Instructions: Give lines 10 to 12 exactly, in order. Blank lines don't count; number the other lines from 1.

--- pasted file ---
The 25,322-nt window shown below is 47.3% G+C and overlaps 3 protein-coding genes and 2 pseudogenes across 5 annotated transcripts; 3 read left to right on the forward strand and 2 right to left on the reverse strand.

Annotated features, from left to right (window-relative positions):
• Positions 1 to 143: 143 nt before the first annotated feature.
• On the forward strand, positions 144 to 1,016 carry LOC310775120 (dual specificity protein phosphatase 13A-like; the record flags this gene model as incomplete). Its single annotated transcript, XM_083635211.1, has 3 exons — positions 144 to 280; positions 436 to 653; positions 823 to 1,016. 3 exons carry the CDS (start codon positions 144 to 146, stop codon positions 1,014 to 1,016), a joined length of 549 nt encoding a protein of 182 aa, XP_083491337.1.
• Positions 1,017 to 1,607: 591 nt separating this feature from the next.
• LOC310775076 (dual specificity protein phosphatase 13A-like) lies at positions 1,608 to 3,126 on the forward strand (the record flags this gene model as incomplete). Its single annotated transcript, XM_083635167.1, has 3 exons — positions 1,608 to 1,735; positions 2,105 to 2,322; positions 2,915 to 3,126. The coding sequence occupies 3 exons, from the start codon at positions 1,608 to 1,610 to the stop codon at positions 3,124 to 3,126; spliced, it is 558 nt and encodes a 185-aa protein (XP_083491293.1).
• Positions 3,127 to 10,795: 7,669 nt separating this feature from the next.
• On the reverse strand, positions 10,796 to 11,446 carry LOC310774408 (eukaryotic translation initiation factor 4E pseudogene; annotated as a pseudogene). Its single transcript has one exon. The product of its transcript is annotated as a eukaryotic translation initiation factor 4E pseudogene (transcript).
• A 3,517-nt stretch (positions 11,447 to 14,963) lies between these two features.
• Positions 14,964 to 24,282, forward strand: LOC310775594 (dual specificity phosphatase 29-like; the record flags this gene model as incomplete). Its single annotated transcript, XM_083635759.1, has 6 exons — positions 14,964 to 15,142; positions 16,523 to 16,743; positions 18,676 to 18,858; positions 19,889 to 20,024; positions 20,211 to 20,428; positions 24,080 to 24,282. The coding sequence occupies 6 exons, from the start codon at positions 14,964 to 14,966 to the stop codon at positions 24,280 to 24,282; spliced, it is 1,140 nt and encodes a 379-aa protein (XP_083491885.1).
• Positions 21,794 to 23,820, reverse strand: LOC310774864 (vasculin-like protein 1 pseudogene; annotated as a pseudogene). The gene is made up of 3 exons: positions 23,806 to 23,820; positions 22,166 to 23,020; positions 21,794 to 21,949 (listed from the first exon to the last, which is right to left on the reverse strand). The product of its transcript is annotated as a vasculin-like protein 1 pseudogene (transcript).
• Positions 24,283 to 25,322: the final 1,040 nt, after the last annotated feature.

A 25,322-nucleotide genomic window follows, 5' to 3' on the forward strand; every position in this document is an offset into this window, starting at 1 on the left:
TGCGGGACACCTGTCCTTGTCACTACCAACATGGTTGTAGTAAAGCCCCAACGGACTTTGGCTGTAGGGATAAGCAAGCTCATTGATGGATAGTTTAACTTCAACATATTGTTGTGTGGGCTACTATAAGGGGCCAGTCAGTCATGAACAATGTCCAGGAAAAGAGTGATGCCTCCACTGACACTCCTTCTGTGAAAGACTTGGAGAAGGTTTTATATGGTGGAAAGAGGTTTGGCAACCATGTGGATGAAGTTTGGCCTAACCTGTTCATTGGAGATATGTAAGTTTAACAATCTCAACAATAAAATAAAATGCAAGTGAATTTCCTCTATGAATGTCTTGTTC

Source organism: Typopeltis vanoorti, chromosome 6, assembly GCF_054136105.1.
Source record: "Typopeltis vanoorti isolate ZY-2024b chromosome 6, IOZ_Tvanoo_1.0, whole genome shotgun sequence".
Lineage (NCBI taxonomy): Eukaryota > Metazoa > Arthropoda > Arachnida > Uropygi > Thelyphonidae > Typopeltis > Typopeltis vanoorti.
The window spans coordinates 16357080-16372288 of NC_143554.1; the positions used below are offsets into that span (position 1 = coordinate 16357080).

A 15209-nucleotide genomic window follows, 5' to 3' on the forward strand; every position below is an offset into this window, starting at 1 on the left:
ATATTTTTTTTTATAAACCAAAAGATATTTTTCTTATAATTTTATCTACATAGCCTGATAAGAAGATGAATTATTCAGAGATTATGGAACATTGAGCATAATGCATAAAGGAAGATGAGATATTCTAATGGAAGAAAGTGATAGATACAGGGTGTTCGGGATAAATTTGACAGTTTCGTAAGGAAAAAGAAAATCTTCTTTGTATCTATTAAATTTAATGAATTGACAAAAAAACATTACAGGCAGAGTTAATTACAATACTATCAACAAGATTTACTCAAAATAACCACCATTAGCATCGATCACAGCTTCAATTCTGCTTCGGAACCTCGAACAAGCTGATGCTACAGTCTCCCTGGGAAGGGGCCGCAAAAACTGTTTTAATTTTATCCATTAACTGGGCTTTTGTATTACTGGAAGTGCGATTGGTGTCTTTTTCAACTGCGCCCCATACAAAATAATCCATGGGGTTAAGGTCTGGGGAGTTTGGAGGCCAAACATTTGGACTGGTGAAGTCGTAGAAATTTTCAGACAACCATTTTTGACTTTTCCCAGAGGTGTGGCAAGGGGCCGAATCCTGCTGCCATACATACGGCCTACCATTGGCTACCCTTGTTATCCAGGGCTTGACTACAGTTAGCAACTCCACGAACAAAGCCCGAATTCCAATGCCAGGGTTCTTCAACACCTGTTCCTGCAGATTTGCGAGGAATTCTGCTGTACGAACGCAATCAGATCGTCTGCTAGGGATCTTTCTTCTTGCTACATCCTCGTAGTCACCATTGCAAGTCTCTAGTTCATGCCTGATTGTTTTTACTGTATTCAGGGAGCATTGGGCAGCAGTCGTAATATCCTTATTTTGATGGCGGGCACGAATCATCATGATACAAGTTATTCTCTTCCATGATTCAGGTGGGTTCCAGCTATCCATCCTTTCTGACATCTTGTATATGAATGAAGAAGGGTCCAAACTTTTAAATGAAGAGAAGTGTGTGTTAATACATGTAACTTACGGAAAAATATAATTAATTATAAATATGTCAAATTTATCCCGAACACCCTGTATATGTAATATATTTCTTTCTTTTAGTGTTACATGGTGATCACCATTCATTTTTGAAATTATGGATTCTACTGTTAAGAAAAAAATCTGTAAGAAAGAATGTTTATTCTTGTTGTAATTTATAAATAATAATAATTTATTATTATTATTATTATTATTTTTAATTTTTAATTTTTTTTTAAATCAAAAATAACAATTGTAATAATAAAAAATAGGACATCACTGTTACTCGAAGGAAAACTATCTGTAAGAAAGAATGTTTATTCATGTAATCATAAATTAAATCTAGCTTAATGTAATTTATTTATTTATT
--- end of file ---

• Positions 14,964 to 24,282, forward strand: LOC310775594 (dual specificity phosphatase 29-like; the record flags this gene model as incomplete). Its single annotated transcript, XM_083635759.1, has 6 exons — positions 14,964 to 15,142; positions 16,523 to 16,743; positions 18,676 to 18,858; positions 19,889 to 20,024; positions 20,211 to 20,428; positions 24,080 to 24,282. The coding sequence occupies 6 exons, from the start codon at positions 14,964 to 14,966 to the stop codon at positions 24,280 to 24,282; spliced, it is 1,140 nt and encodes a 379-aa protein (XP_083491885.1).
• Positions 21,794 to 23,820, reverse strand: LOC310774864 (vasculin-like protein 1 pseudogene; annotated as a pseudogene). The gene is made up of 3 exons: positions 23,806 to 23,820; positions 22,166 to 23,020; positions 21,794 to 21,949 (listed from the first exon to the last, which is right to left on the reverse strand). The product of its transcript is annotated as a vasculin-like protein 1 pseudogene (transcript).
• Positions 24,283 to 25,322: the final 1,040 nt, after the last annotated feature.